Leaders of a patient advocacy group learned that a corrections officer pepper-sprayed a naked, defenseless woman at Riverview Psychiatric Center shortly after it happened in December but waited months to report it to state abuse investigators.
The Disability Rights Center employs two federally funded patient advocates who work inside Riverview in Augusta, and critics say the group should have done more.
An attorney with the rights center said the group tried to persuade hospital administrators to report the abuse to the state’s Adult Protective Services. After more than two months of back-and-forth with Riverview’s administration and frustrated by the lack of action, the group reported the abuse in February, attorney Helen Bailey said.
That apparently occurred after it already had been reported by someone else. According to a state investigatory report, a hospital whistleblower was the first to alert authorities.
The Disability Rights Center’s failure to immediately notify Adult Protective Services let down the abuse victim, critics said.
“To just not report it because they could not urge others to do so is unacceptable,” said Rep. Richard Farnsworth, D-Portland, chair of the Legislature’s Health and Human Services Committee. “This report should have been made within 48 hours.”
On Dec. 2, a corrections officer pepper-sprayed a nude patient who was in her room and not threatening employees, and then restrained her for hours afterward. The incident was kept secret until a former Riverview nurse reported the abuse to Adult Protective Services in late February. The state immediately investigated and concluded that abuse had occurred. One Riverview employee was fired as a result of the incident, and a contract worker was no longer allowed on Riverview grounds.
Bailey said it is counterproductive for her group to report abuse when it is the hospital’s legal duty to do so.
“If we do it for (Riverview), then they don’t learn how to do it themselves,” Bailey said. “They don’t get the point that these events are abuse if we do it for them.”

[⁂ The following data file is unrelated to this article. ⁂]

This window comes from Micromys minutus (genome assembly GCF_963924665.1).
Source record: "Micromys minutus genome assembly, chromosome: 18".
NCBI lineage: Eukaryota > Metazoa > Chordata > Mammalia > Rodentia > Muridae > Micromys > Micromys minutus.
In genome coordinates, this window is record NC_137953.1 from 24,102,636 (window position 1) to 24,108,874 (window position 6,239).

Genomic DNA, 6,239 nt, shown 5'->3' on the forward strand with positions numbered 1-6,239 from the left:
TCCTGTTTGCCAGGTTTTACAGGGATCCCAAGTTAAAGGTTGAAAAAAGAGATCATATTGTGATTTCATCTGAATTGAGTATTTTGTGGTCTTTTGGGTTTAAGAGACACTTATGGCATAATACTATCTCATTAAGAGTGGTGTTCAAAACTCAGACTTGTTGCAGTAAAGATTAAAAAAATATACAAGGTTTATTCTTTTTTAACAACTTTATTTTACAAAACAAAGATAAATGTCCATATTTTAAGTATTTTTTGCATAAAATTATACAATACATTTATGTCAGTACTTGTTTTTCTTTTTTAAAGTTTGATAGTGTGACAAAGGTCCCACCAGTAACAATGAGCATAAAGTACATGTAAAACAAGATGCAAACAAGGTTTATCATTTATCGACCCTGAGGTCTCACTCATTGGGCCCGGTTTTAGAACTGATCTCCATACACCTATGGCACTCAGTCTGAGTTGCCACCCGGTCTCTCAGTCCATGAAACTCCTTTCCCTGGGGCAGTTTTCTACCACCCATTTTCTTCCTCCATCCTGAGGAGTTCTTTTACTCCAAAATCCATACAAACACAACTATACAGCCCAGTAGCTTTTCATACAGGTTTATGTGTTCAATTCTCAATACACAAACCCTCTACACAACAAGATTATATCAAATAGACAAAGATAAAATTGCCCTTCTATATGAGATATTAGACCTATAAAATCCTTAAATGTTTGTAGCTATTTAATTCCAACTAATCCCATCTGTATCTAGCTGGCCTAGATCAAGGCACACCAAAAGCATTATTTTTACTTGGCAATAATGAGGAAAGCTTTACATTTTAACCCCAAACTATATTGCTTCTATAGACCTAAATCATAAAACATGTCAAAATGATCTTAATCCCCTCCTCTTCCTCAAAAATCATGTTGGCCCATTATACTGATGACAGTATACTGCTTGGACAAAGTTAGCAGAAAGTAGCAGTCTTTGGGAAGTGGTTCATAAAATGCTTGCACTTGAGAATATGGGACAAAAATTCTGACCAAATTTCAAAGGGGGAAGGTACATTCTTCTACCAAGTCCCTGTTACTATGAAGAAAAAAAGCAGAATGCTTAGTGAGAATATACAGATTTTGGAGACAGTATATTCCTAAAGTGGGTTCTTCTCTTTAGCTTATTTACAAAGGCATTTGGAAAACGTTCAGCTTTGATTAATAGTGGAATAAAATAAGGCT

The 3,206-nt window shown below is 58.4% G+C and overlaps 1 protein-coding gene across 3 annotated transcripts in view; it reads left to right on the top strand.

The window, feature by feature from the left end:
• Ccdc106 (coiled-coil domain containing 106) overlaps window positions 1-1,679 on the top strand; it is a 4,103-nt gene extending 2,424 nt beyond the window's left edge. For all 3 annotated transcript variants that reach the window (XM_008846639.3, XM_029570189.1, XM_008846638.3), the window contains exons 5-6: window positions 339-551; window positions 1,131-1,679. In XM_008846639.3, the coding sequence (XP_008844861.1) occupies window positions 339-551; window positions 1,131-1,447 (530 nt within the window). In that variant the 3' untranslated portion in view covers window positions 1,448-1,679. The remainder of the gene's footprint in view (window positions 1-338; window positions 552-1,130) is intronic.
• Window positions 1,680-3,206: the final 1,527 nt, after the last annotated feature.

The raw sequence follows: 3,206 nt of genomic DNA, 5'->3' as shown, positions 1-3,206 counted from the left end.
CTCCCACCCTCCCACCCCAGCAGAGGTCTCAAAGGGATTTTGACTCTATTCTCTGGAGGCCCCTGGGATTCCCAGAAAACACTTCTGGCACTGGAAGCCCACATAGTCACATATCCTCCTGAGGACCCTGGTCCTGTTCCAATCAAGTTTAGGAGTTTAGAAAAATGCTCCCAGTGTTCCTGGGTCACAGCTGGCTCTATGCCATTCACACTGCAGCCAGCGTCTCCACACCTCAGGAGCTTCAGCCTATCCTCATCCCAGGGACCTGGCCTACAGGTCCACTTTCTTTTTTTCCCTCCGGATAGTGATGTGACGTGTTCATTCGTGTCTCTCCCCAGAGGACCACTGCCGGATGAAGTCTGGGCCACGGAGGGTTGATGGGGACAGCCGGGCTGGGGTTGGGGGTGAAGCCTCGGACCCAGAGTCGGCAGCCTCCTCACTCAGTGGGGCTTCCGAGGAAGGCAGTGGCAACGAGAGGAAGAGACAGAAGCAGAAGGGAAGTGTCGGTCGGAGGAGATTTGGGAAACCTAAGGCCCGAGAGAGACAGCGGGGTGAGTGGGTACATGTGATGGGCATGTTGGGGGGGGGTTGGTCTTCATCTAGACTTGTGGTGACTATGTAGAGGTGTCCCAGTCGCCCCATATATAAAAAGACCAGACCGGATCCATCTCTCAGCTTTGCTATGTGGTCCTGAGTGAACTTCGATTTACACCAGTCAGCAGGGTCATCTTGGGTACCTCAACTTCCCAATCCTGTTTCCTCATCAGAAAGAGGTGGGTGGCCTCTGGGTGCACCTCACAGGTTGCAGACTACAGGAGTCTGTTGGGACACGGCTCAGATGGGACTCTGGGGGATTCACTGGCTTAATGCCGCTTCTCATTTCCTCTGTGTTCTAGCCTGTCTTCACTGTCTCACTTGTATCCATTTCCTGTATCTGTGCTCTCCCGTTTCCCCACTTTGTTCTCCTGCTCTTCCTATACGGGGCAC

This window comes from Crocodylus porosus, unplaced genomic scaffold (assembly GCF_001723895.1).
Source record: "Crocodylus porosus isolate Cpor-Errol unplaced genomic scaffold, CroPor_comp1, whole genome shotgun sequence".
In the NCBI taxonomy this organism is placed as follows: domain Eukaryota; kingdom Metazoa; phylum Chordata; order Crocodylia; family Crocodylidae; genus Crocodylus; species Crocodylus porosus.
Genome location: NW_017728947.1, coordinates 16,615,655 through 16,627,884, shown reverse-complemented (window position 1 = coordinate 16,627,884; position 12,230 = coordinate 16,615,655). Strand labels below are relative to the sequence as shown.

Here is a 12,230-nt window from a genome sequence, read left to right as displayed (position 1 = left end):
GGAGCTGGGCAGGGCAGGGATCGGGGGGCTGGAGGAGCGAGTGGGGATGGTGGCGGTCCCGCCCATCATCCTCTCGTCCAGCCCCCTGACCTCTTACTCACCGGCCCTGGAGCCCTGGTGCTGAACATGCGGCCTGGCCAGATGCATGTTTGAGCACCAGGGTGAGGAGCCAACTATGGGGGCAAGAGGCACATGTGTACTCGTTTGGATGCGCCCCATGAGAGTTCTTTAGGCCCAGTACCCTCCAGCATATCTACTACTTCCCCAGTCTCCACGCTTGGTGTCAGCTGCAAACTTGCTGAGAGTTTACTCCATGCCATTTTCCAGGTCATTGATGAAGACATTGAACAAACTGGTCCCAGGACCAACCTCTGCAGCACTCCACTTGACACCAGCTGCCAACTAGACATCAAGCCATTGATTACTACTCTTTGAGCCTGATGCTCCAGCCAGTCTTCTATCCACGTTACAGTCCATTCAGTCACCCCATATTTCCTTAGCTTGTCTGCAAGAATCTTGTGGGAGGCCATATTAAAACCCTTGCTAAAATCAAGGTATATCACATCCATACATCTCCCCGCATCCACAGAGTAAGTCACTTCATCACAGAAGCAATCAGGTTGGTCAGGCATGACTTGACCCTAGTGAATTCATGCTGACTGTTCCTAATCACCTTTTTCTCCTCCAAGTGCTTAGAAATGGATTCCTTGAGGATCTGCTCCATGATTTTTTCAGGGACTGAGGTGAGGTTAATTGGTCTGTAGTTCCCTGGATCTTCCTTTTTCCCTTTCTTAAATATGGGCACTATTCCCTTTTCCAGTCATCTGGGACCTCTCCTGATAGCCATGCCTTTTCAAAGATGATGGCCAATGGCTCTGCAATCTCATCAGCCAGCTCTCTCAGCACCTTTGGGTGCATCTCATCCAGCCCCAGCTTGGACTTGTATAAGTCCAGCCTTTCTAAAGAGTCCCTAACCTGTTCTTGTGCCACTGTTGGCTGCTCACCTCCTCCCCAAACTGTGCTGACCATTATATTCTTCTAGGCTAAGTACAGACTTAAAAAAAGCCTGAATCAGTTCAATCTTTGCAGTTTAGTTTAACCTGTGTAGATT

But Farnsworth said it was particularly important to quickly report the December case to investigators because the patient was vulnerable, and the longer nothing was done, the more emboldened her abusers could become.
The pepper-spraying was not disclosed to state inspectors for months, according to a state investigatory report, even though numerous medical professionals knew about it. Hospital employees are mandated by law to immediately report abuse, but failed to do so in this case and altered records to downplay the incident, according to the report.
The Disability Rights Center is not required by law to report abuse, but its mission is to advocate for patient rights.
Bailey said meetings with former Riverview Superintendent Mary Louise McEwen proved fruitless.
“We pressed her to report it, but her typical response was, ‘Thank you very much.’ There was not much engagement,” Bailey said.
The Disability Rights Center operates with a $2 million budget, with about $160,000 devoted to patient advocacy at Riverview and the other state-run mental hospital, Dorothea Dix Psychiatric Center in Bangor.
Jay Harper, Riverview’s acting superintendent, was a Disability Rights Center patient advocate through Dec. 31, a few months before he was hired to lead the hospital. He was not directly involved in the pepper-spray case, Bailey said. Harper did not respond to requests to comment for this story.
Bailey said there was confusion about exactly what occurred in the pepper-spray case because of incomplete documentation in the patient file.
Disability rights staff finally became so frustrated that they called the Division of Licensing and Regulatory Services, which works with Adult Protective Services on abuse cases, but the licensing officials already seemed to know about the case, Bailey said. She couldn’t recall exactly when that call was made, but it was likely in February.
On Feb. 27, former Riverview Director of Nursing Jeanne Carroll reported the pepper-spray case within 24 hours after she learned of the abuse and viewed surveillance video of the incident, according to the state investigatory report and a letter Carroll wrote to the state nursing board. Riverview fired Carroll in July for an undisclosed reason.
Arlene Edson, the victim in the pepper-spray case and still a patient at Riverview, said she does not believe patient advocates did much for her, and she has not talked much with the advocates about the incident or other problems at the hospital.
“I try to stay out of everyone’s way,” Edson said.
She said that after stories about her case began appearing in the media, Harper visited her at Riverview to apologize to her personally for what happened. But Edson said she still does not trust anyone at the hospital.
Riverview is a 92-bed hospital that serves both forensic patients – those sent there by the criminal court system – and civil patients. Riverview lost $20 million in federal funding after inspectors with the U.S. Centers for Medicare and Medicaid Services in September 2013 found the hospital lacking in a number of areas, including providing substandard care and using stun guns and handcuffs on patients.
Harper has said reforms are underway at the hospital, including better training for employees and reducing the reliance on restraints and seclusion. He also has taken steps to minimize the role in patient care of the police and security guards who have replaced the corrections officers once employed by the hospital.